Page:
Data_Sheet_1_Yersinia pseudotuberculosis BarA-UvrY Two-Component Regulatory System Represses Biofilms via CsrB.PDF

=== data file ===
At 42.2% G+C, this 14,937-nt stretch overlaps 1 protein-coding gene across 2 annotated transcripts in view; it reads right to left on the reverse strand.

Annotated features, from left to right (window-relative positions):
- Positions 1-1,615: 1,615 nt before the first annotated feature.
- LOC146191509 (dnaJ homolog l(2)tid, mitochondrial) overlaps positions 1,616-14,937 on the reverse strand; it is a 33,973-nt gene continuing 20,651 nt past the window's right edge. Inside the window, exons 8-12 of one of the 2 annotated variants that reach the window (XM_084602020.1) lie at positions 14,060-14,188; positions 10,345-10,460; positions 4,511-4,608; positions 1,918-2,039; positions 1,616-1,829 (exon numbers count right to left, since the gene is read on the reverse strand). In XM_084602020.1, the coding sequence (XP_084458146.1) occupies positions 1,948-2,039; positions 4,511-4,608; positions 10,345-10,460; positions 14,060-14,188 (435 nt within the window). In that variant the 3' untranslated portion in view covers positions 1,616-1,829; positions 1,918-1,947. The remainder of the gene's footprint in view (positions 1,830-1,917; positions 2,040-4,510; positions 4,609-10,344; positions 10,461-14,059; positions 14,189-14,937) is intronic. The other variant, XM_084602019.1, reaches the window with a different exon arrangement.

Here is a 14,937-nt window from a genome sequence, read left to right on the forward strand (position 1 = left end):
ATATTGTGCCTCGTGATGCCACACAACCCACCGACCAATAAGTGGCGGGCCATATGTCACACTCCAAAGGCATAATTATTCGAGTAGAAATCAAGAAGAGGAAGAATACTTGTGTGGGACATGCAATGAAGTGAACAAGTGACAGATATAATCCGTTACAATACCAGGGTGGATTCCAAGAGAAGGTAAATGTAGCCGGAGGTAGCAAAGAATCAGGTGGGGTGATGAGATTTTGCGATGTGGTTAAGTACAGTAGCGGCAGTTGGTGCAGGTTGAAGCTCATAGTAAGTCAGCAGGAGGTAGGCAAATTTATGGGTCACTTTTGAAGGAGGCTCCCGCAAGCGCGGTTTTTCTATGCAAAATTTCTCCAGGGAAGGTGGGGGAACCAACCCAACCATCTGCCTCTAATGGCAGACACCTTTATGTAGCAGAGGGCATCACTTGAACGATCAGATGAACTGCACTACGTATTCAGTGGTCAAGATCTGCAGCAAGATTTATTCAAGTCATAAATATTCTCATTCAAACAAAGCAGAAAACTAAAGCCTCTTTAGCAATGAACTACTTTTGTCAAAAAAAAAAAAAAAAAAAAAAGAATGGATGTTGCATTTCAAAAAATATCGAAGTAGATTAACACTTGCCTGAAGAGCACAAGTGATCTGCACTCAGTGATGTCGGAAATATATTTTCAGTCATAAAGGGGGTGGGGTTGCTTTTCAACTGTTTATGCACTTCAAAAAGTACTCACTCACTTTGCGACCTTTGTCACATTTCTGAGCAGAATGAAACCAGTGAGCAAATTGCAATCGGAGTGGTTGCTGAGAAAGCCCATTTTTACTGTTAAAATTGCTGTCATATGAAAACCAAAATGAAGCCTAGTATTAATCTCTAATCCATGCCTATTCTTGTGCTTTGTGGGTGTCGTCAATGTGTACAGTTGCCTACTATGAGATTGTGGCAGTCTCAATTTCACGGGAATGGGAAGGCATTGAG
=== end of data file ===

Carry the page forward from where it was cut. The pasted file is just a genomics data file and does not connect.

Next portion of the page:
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The formation of biofilms by Yersinia pseudotuberculosis (Yptb) and Y. pestis requires the hmsHFRS genes, which direct production of a polysaccharide extracellular matrix (Hms-ECM). Despite possessing identical hmsHFRS sequences, Yptb produces much less Hms-ECM than Y. pestis. The regulatory influences that control Yptb Hms-ECM production and biofilm formation are not fully understood. In this study, negative regulators of biofilm production in Yptb were identified. Inactivation of the BarA/UvrY two-component system or the CsrB regulatory RNA increased binding of Congo Red dye, which correlates with extracellular polysaccharide production. These mutants also produced biofilms that were substantially more cohesive than the wild type strain. Disruption of uvrY was not sufficient for Yptb to cause proventricular blockage during infection of Xenopsylla cheopis fleas. However, this strain was less acutely toxic toward fleas than wild type Yptb. Flow cytometry measurements of lectin binding indicated that Yptb BarA/UvrY/CsrB mutants may produce higher levels of other carbohydrates in addition to poly-GlcNAc Hms-ECM. In an effort to characterize the relevant downstream targets of the BarA/UvrY system, we conducted a proteomic analysis to identify proteins with lower abundance in the csrB::Tn5 mutant strain. Urease subunit proteins were less abundant and urease enzymatic activity was lower, which likely reduced toxicity toward fleas. Loss of CsrB impacted expression of several potential regulatory proteins that may influence biofilms, including the RcsB regulator. Overexpression of CsrB did not alter the Congo-red binding phenotype of an rcsB::Tn5 mutant, suggesting that the effect of CsrB on biofilms may require RcsB. These results underscore the regulatory and compositional differences between Yptb and Y. pestis biofilms. By activating CsrB expression, the Yptb BarA/UvrY two-component system has pleiotropic effects that impact biofilm production and stability.
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